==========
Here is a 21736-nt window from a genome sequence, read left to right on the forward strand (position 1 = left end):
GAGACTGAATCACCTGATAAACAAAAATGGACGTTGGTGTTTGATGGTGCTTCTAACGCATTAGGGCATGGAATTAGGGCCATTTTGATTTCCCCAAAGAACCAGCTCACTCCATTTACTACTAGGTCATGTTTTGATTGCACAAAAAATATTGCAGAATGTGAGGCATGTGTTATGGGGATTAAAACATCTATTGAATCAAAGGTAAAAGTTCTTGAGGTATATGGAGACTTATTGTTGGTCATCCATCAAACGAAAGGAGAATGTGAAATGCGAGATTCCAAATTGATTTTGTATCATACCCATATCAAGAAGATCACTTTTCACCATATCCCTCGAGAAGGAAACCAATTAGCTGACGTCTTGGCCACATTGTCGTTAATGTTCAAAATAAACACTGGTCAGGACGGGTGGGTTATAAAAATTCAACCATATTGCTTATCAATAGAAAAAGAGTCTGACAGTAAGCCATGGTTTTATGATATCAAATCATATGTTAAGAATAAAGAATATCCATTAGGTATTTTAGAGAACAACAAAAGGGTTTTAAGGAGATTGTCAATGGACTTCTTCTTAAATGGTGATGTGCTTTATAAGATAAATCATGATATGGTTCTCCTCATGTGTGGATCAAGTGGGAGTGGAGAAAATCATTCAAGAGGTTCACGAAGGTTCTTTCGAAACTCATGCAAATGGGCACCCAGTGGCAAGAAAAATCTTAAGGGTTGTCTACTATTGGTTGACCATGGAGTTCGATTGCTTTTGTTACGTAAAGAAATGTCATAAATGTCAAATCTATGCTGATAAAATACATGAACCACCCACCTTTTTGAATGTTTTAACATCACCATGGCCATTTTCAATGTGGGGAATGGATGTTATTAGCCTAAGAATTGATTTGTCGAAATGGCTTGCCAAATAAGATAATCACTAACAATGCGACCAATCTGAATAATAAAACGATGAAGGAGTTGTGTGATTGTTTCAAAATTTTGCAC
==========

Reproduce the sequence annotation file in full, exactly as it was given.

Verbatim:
Here is a 21736-nt window from a genome sequence, read left to right on the forward strand (position 1 = left end):
GAGACTGAATCACCTGATAAACAAAAATGGACGTTGGTGTTTGATGGTGCTTCTAACGCATTAGGGCATGGAATTAGGGCCATTTTGATTTCCCCAAAGAACCAGCTCACTCCATTTACTACTAGGTCATGTTTTGATTGCACAAAAAATATTGCAGAATGTGAGGCATGTGTTATGGGGATTAAAACATCTATTGAATCAAAGGTAAAAGTTCTTGAGGTATATGGAGACTTATTGTTGGTCATCCATCAAACGAAAGGAGAATGTGAAATGCGAGATTCCAAATTGATTTTGTATCATACCCATATCAAGAAGATCACTTTTCACCATATCCCTCGAGAAGGAAACCAATTAGCTGACGTCTTGGCCACATTGTCGTTAATGTTCAAAATAAACACTGGTCAGGACGGGTGGGTTATAAAAATTCAACCATATTGCTTATCAATAGAAAAAGAGTCTGACAGTAAGCCATGGTTTTATGATATCAAATCATATGTTAAGAATAAAGAATATCCATTAGGTATTTTAGAGAACAACAAAAGGGTTTTAAGGAGATTGTCAATGGACTTCTTCTTAAATGGTGATGTGCTTTATAAGATAAATCATGATATGGTTCTCCTCATGTGTGGATCAAGTGGGAGTGGAGAAAATCATTCAAGAGGTTCACGAAGGTTCTTTCGAAACTCATGCAAATGGGCACCCAGTGGCAAGAAAAATCTTAAGGGTTGTCTACTATTGGTTGACCATGGAGTTCGATTGCTTTTGTTACGTAAAGAAATGTCATAAATGTCAAATCTATGCTGATAAAATACATGAACCACCCACCTTTTTGAATGTTTTAACATCACCATGGCCATTTTCAATGTGGGGAATGGATGTTATTAGCCTAAGAATTGATTTGTCGAAATGGCTTGCCAAATAAGATAATCACTAACAATGCGACCAATCTGAATAATAAAACGATGAAGGAGTTGTGTGATTGTTTCAAAATTTTGCAC